I actually wrote my Very First Novel in six months. Yes, it sucked, but that's beside the point. I thought I had proven to the world--or at least to myself--that I could Write A Novel In Six Months.

Feisty little caterpillar, indeed.

Then, having realized that Novel #1 was a travesty, I began Novel #2. Lo and behold, I was still a caterpillar.

It took me more than twice as long to finish the thing. Huge chunks of not-writing time slowed down the process and made it look like I really wasn't writing a novel, after all. Creeping, creeping, creeping. And while the story itself was certainly stronger than the first one, my writing still had a long way to go.

A long, long, long way.

Somewhere along that long way, while querying the second novel and writing a third, my metamorphosis began. By the time I'd started my fourth novel, the process was well underway. The fifth, like the fourth, was drafted in three months and now awaits surgery. I'm now writing my sixth and revising my fourth.

(I sounded like Beethoven just then.)

My little beady eyes aren't peeking out yet. But I'm in an INTENSE season of metamorphosis, to the point where writing is a focal point in my life. It's not a "little project" or a "hobby" or "something I work on after everything else is done." Yes, the "everything else" HAS to be done (alas! alas!), but the writing is very high on my priority list.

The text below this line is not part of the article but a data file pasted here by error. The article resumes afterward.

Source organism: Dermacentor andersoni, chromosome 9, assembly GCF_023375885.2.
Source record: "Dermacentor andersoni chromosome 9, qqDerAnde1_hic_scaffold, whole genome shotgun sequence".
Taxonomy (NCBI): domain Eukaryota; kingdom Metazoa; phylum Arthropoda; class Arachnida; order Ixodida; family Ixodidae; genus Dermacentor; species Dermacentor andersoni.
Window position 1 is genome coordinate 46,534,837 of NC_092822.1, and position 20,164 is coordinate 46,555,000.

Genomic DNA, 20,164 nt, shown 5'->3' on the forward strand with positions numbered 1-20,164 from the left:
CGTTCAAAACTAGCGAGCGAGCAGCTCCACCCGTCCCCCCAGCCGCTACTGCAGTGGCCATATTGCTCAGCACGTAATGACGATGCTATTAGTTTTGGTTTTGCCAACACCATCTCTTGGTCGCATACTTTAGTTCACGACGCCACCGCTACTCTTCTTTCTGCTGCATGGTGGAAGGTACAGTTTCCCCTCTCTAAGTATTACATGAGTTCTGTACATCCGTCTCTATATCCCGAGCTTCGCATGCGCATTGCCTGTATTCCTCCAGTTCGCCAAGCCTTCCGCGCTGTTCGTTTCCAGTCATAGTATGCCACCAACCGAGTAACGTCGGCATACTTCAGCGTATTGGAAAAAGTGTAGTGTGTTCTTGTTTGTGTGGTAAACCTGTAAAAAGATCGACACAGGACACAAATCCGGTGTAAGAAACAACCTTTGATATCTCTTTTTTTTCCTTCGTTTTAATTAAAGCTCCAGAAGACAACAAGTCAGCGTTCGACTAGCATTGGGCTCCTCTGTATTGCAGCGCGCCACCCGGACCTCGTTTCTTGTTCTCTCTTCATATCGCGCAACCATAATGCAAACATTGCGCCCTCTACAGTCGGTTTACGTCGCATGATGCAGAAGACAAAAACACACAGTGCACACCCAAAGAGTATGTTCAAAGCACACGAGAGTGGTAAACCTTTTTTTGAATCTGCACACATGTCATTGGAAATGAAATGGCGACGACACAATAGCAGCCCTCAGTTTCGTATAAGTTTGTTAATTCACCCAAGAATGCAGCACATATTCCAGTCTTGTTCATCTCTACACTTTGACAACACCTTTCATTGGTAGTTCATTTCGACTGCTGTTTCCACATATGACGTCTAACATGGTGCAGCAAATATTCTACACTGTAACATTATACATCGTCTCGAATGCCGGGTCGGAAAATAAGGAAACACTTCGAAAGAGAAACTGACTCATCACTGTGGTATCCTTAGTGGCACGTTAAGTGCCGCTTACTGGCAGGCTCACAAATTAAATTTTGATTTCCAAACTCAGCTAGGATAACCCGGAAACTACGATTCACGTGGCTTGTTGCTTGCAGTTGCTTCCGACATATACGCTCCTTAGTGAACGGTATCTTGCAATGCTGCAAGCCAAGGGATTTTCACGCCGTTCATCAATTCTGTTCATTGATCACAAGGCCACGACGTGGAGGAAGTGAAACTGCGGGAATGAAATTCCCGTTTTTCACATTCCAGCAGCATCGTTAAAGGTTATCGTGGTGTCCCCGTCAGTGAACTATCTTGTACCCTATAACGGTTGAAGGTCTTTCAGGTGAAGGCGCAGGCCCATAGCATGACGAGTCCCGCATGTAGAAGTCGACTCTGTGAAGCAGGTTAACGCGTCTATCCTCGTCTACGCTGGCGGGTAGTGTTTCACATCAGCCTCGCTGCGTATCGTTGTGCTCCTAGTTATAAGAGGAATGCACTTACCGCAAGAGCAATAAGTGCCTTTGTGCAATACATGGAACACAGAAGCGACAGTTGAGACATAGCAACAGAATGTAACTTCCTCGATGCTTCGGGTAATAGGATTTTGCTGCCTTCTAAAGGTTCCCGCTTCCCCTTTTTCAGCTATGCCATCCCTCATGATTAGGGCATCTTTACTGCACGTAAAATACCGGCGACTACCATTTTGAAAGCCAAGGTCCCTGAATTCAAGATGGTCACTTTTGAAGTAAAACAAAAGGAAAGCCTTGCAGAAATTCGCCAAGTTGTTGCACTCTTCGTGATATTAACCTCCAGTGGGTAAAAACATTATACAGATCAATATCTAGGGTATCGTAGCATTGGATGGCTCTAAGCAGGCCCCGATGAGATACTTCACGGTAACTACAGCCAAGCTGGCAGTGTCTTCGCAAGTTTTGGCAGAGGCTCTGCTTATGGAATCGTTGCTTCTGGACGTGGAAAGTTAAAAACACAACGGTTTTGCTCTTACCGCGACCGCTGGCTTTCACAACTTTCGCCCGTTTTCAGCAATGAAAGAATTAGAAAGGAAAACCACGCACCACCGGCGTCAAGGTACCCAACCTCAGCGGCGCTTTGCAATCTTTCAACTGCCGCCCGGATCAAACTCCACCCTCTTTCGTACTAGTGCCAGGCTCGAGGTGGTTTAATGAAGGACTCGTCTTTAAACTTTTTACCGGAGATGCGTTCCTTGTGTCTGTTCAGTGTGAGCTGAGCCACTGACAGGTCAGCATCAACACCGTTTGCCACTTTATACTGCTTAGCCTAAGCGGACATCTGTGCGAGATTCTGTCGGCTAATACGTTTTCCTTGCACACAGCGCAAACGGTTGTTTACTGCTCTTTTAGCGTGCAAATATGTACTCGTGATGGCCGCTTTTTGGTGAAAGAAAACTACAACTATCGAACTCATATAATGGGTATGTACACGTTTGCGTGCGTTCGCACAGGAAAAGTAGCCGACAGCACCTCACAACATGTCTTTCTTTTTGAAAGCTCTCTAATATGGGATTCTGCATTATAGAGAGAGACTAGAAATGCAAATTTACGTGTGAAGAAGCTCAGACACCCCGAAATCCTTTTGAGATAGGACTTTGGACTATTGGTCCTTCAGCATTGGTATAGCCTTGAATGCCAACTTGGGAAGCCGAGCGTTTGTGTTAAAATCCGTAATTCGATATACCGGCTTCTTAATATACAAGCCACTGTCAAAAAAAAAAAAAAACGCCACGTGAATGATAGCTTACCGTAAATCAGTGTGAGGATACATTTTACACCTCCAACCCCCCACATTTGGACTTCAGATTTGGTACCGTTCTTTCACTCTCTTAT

Dang, I'm working hard. No one's MAKING me do it, and I love it. But if this were a physical cocoon, I'd have broken a major sweat by now.

My perfect dream life? Me, a little cottage by the sea, and my stories. And maybe Mr. A, too.

Your turn. Think about your journey. Are you a caterpillar? In the midst of a long metamorphosis? Finally taking wing and gorging on nectar (a.k.a. hard work) to keep flying?



  1. LOVE this post (and I miss you. Weaning myself from twitter has not been without consequence).

    My thoughts have been along this vein for a while now, and this sort of cemented my hazy impressions on it.

    I have finished writing books, and in doing so, I've peered through the hazy distance of How Much I Have Yet To Learn to see the craggy peaks of Publishing.